In July 2020, TDC and five partners: Sussex Interpreting Services, Hangleton & Knoll Project, Voices in Exile, Network of International Women and Fresh Youth Perspectives, surveyed 310 people from Black, Asian, minoritised ethnic, refugee and migrant communities in Brighton and Hove to find out about their experiences of the NHS, Covid-19 and lockdown.
Dr Anusree Biswas Sasidharan led the research which was funded by Sussex NHS Commissioners.
You can read the full report and a summary on our website including recommendations to the commissioners.
Key findings included:
- 13% of respondents had had a positive covid-19 test
- 21% of BAMER key workers in this research felt they were expected to take more risk compared to white colleagues
- Only 5% of respondents were uncertain about symptoms
- There were high levels of trust for the NHS (70%) although many had negative experiences (49%)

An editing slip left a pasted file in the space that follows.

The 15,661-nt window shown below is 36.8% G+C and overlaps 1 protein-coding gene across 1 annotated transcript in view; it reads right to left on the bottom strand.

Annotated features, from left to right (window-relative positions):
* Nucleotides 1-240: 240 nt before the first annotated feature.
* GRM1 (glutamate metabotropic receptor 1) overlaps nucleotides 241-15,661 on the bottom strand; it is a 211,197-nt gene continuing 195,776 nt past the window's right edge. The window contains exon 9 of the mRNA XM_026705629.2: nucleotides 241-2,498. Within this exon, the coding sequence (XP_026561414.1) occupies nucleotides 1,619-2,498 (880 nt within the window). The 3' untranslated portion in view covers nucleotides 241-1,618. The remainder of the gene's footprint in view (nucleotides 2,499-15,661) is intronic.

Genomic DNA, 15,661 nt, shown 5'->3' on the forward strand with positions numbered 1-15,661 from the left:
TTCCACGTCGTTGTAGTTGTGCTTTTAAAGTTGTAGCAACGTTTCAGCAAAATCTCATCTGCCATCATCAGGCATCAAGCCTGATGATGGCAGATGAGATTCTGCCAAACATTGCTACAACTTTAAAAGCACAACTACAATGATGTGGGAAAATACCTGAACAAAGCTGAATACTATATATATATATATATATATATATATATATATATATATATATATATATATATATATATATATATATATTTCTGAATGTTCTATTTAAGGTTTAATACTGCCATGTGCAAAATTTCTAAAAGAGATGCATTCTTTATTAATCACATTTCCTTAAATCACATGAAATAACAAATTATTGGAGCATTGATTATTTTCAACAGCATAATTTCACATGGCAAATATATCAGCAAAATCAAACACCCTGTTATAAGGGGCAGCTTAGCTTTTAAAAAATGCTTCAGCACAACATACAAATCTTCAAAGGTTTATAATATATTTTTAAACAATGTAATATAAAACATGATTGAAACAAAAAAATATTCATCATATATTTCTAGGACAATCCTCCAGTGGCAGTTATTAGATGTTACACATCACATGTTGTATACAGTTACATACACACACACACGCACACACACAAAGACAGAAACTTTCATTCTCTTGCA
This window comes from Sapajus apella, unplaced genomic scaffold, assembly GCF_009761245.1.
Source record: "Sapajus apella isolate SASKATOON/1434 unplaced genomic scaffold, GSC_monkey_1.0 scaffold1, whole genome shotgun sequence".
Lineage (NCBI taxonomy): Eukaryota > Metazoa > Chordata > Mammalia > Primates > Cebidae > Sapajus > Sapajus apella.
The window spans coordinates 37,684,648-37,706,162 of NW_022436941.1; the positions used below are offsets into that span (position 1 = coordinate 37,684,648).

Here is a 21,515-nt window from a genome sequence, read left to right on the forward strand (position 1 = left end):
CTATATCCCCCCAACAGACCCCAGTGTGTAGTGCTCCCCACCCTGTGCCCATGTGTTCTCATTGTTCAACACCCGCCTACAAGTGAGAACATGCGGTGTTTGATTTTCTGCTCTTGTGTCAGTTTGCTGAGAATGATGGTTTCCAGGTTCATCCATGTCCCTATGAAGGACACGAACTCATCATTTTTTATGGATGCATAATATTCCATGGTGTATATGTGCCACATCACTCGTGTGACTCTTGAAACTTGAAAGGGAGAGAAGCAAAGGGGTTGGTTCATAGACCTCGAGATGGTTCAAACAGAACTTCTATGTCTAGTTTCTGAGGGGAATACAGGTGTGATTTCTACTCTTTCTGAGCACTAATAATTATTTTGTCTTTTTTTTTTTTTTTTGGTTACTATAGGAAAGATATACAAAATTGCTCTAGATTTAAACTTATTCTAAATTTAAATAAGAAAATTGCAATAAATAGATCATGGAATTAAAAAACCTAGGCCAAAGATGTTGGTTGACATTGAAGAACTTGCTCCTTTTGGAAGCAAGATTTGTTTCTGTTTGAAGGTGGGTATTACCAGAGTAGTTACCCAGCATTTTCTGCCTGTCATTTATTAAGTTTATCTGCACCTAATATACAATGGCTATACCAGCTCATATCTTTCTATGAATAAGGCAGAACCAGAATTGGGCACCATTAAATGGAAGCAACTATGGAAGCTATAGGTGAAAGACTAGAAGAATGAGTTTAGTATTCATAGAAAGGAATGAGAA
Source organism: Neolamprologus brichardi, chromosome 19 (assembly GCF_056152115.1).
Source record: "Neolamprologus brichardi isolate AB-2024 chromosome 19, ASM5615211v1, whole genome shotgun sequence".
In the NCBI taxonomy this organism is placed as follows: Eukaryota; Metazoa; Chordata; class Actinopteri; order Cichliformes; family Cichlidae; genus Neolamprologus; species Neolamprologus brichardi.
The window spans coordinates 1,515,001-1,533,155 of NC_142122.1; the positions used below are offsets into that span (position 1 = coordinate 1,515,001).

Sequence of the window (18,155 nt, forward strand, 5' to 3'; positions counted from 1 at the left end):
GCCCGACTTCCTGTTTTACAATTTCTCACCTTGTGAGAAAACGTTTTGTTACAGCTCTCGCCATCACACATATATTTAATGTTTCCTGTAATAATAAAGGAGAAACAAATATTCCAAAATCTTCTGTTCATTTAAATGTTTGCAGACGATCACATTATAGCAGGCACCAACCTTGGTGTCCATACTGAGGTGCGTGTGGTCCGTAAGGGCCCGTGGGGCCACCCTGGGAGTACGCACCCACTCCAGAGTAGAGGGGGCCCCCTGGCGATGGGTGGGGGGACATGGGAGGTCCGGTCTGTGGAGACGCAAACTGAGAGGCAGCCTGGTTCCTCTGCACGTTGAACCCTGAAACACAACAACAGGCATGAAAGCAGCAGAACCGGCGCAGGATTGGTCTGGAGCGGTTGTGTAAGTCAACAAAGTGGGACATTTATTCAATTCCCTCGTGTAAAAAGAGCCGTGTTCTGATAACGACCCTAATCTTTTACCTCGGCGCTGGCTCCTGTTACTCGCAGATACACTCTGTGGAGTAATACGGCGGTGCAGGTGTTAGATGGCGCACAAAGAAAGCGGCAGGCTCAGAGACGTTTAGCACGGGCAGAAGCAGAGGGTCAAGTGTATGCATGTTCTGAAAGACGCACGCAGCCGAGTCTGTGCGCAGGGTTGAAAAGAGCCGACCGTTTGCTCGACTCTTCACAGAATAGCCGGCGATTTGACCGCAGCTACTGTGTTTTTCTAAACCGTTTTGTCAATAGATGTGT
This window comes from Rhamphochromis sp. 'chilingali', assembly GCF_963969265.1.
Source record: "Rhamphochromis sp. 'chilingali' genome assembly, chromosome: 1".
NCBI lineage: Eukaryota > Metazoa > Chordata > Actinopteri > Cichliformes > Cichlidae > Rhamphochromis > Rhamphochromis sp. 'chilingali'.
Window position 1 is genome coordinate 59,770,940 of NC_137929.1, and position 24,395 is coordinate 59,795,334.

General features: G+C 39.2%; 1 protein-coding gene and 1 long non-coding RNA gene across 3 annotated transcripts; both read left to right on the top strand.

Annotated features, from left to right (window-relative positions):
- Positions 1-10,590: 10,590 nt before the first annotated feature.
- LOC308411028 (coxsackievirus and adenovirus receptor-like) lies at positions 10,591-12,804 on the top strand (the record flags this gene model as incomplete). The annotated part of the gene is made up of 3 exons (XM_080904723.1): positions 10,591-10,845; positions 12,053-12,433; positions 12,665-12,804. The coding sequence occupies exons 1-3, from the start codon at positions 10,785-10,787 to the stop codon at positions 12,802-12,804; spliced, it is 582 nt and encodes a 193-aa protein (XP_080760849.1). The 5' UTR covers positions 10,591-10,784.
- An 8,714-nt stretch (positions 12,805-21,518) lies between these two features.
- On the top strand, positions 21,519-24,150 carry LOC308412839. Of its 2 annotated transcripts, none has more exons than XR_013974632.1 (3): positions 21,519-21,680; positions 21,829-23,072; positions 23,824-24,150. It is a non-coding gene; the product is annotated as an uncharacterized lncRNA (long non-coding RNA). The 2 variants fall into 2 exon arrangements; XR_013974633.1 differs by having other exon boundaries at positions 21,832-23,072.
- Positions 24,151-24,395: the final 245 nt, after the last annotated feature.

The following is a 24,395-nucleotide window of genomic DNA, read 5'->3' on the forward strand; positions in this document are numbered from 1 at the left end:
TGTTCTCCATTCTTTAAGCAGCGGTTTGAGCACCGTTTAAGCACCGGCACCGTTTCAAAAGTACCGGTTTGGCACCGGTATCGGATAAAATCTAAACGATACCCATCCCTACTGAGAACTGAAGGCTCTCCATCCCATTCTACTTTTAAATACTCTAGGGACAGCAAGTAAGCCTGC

- Negative experiences included communication and language difficulties, cancellation of appointments often leading to poor health outcomes and perception of discriminatory treatment
- Lack of knowledge and information was more likely for those with language needs
In total, three reports were commissioned by Sussex NHS, as well as Brighton & Hove, research was also carried out in Crawley by the Citizens Advice Bureau and in Hastings by Hastings Voluntary Action.
All three reports are now available to view and download on the Sussex Health & Care Partnership website →